One theater student changed former NCAA All-American wrestler Hudson Taylor’s life and doesn’t even know it.
Hudson Taylor, wrestling coach at Columbia University and founder of Athlete Ally, spoke as an activist for lesbian, gay, bisexual and transgender (LGBT) inclusion in athletics last Tuesday.
“It seems as though the athletic area is an incredibly challenging environment to live an authentic life and discourages sexual identity,” said Merry Jo Brandimore, dean of students.
To help alleviate problems Taylor has seen in athletics, such as derogatory phrases such as “That’s so gay,” he created a four-principle system for creating an environment safe for LGBT individuals.
The first principle, treat others as they want to be treated, is something not lived up to by many, according to Taylor.
“When it comes to the LGBT community, it is pretty clear they are not being treated the way they want to be treated,” Taylor said.
The Lesbian, Bisexual, Gay, Transgender Advisory Committee, composed of faculty and students, started planning for Taylor’s appearance at the University in October.
To contribute to a spirit of inclusion, the committee selected the speaker to bridge some gaps.
Since becoming an advocate for inclusive environments, Taylor has received thousands of emails of young closeted athletes who are uncomfortable coming out to their teams.
None of this advocation for allyhood would have been possible if not for one of his theater classes at Columbia University.
A student had shared with that class that he identified himself as gay, and he said he didn’t know how to react and didn’t know what was going to happen.
Since then, he began taking notice of the exclusive language used by others in life and developed a strong allyhood for the LGBT community.
At first, he took his beliefs to the viral worlds of Facebook and Twitter.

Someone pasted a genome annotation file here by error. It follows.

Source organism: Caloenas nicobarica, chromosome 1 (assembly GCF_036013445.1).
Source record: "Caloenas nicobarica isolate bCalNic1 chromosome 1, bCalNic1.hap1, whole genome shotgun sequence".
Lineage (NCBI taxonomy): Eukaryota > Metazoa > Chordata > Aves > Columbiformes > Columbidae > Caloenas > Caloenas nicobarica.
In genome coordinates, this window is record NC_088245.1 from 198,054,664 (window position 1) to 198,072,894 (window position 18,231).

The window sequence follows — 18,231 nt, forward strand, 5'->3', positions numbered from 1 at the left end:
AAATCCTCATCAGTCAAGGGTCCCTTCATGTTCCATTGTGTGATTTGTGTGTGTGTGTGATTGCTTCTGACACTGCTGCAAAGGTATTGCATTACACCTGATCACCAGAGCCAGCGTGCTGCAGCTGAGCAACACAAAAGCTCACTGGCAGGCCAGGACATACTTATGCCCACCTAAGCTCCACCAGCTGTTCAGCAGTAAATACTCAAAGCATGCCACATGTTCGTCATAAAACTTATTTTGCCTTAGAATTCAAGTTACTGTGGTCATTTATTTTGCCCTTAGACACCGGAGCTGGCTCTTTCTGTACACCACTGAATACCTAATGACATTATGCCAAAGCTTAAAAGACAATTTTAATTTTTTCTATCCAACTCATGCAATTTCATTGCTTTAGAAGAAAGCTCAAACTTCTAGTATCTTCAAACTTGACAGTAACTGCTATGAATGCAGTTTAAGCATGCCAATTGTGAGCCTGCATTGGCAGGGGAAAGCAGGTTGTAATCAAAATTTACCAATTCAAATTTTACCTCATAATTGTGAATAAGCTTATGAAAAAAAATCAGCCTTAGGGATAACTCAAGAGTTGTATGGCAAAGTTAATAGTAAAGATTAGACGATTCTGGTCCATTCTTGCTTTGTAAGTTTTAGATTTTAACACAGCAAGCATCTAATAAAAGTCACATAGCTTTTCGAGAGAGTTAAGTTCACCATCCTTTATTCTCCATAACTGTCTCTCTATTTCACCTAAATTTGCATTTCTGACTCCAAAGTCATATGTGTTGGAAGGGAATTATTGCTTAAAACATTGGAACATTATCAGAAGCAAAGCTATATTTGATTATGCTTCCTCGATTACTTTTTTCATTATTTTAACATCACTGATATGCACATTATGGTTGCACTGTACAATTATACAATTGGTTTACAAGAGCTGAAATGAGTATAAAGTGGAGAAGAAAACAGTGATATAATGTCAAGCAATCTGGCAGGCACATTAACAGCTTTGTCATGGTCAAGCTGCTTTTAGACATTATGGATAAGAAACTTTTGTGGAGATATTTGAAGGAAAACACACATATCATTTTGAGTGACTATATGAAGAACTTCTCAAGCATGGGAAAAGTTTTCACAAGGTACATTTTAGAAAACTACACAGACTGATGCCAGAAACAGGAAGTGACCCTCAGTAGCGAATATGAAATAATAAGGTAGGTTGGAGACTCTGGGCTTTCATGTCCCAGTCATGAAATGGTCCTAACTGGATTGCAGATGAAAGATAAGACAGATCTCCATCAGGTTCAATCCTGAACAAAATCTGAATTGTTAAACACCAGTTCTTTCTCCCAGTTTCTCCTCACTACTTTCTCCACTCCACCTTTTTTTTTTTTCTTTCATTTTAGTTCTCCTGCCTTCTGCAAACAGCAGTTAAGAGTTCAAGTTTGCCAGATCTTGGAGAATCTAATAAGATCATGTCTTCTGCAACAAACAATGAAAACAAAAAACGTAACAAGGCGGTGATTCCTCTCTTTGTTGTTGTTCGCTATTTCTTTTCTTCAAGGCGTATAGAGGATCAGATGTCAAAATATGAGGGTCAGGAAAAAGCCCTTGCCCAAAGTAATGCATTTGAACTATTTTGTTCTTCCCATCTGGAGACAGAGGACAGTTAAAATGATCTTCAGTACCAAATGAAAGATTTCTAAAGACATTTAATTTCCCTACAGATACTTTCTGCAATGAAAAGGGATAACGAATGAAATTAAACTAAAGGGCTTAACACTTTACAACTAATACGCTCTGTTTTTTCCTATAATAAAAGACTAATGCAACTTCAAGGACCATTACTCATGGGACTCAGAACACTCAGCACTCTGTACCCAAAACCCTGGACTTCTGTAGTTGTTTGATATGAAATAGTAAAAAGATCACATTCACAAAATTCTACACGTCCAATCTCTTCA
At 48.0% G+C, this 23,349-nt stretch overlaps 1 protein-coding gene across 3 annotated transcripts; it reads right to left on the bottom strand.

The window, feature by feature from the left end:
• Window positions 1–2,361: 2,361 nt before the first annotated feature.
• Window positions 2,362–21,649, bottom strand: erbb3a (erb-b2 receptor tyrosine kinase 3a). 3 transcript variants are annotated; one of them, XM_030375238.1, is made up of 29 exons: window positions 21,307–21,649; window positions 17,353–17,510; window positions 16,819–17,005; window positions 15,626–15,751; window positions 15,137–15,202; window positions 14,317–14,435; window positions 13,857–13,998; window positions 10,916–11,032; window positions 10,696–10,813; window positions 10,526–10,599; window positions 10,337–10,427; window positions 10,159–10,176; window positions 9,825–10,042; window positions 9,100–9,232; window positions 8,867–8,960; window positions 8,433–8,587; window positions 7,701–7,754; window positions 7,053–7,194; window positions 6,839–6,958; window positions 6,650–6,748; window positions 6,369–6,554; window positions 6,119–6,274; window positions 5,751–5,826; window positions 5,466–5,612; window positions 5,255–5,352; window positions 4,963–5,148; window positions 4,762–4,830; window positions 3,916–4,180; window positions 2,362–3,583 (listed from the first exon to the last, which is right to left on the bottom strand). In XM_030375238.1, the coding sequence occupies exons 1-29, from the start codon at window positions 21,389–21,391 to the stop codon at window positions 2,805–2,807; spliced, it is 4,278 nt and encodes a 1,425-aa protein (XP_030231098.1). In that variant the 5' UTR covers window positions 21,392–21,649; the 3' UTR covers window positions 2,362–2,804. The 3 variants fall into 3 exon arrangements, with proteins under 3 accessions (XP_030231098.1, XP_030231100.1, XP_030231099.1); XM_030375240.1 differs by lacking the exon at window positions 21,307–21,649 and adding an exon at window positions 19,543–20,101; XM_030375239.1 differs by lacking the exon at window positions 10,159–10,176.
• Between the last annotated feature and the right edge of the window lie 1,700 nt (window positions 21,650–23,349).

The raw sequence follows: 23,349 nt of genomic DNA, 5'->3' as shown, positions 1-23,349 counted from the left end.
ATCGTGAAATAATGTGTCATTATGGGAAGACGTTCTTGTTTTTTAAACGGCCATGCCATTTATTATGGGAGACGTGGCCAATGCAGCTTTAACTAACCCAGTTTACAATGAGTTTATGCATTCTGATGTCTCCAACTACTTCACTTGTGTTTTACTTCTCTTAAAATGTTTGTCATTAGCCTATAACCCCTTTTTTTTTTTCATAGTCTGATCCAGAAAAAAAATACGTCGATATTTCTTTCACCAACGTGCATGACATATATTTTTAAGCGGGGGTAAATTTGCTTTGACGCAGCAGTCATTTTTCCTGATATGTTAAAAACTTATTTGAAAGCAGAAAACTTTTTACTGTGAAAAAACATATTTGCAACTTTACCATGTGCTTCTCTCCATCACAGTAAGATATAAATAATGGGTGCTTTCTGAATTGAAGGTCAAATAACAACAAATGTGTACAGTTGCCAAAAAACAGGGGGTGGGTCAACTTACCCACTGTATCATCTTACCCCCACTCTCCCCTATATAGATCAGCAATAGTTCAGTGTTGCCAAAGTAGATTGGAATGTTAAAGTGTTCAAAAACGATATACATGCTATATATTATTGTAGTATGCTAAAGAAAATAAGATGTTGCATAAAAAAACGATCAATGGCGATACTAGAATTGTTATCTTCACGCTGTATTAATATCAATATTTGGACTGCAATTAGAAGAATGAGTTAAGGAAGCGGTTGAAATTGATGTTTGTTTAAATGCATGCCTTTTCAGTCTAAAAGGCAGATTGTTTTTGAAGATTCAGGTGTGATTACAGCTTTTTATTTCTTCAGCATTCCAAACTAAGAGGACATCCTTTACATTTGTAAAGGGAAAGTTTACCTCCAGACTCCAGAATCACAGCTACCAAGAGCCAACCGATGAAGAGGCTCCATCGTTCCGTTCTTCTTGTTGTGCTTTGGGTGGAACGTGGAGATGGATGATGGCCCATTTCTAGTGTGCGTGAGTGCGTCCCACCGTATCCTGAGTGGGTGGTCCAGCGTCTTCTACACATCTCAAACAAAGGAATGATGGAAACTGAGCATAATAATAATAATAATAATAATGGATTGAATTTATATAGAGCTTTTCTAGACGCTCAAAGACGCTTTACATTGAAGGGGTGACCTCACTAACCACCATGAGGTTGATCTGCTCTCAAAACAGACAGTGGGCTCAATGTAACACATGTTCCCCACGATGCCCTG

“It let people know what I believe in without having those awkward conversations,” Taylor said.
He soon began wearing his beliefs on his sleeve, literally.
He started wearing ally-related shirts, had Safe Space stickers with him and began to wear a Human Rights Campaign sticker on his wrestling headgear.
According to Taylor, being an athlete on a team and wearing a T-shirt or pin that encourages an inclusive environment can really make a difference in someone’s life.
To date, the gay student in his class does not know how much his coming out in the theater class impacted Taylor.
After performing much passive activism, Taylor found himself with more confidence where he began challenging the choice of language his teammates used.
“Taking 30 seconds in correcting your language can change a life down the road,” Taylor said.
Some students applied his presentation in other issues of inclusion.
“For dodgeball, we see more sexism than homophobic comments,” said marketing and management senior Lindsay Maynard. “When they say that I throw like a girl, I take offense.”
Taylor encourages football players, coaches and colleges to speak out against derogatory language.
Society will be most successful when everyone is united, according to Taylor.
“Each and every one of us is a leader,” Taylor said. “You can affect other’s lives with the way they feel and speak about others.”